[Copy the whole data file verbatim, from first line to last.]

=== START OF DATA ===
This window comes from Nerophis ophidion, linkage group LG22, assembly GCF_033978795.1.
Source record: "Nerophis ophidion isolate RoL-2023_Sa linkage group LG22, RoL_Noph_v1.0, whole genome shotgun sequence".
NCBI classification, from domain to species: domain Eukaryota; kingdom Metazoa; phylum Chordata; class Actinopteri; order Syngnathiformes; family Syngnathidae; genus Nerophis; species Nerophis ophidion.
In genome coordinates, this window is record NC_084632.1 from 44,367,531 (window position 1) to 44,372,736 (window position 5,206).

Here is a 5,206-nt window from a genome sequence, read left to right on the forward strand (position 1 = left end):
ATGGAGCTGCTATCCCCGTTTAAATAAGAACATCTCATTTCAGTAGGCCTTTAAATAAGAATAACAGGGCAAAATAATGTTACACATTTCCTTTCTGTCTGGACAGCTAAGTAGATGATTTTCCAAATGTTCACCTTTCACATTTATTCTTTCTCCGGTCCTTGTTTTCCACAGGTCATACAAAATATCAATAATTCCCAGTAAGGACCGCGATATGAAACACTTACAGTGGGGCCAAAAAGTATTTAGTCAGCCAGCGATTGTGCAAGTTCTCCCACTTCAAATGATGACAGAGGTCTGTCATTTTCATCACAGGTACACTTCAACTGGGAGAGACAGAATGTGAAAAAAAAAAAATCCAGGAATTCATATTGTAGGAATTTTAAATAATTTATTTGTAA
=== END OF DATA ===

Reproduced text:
This window comes from Nerophis ophidion, linkage group LG22, assembly GCF_033978795.1.
Source record: "Nerophis ophidion isolate RoL-2023_Sa linkage group LG22, RoL_Noph_v1.0, whole genome shotgun sequence".
NCBI classification, from domain to species: domain Eukaryota; kingdom Metazoa; phylum Chordata; class Actinopteri; order Syngnathiformes; family Syngnathidae; genus Nerophis; species Nerophis ophidion.
In genome coordinates, this window is record NC_084632.1 from 44,367,531 (window position 1) to 44,372,736 (window position 5,206).

Here is a 5,206-nt window from a genome sequence, read left to right on the forward strand (position 1 = left end):
ATGGAGCTGCTATCCCCGTTTAAATAAGAACATCTCATTTCAGTAGGCCTTTAAATAAGAATAACAGGGCAAAATAATGTTACACATTTCCTTTCTGTCTGGACAGCTAAGTAGATGATTTTCCAAATGTTCACCTTTCACATTTATTCTTTCTCCGGTCCTTGTTTTCCACAGGTCATACAAAATATCAATAATTCCCAGTAAGGACCGCGATATGAAACACTTACAGTGGGGCCAAAAAGTATTTAGTCAGCCAGCGATTGTGCAAGTTCTCCCACTTCAAATGATGACAGAGGTCTGTCATTTTCATCACAGGTACACTTCAACTGGGAGAGACAGAATGTGAAAAAAAAAAAATCCAGGAATTCATATTGTAGGAATTTTAAATAATTTATTTGTAA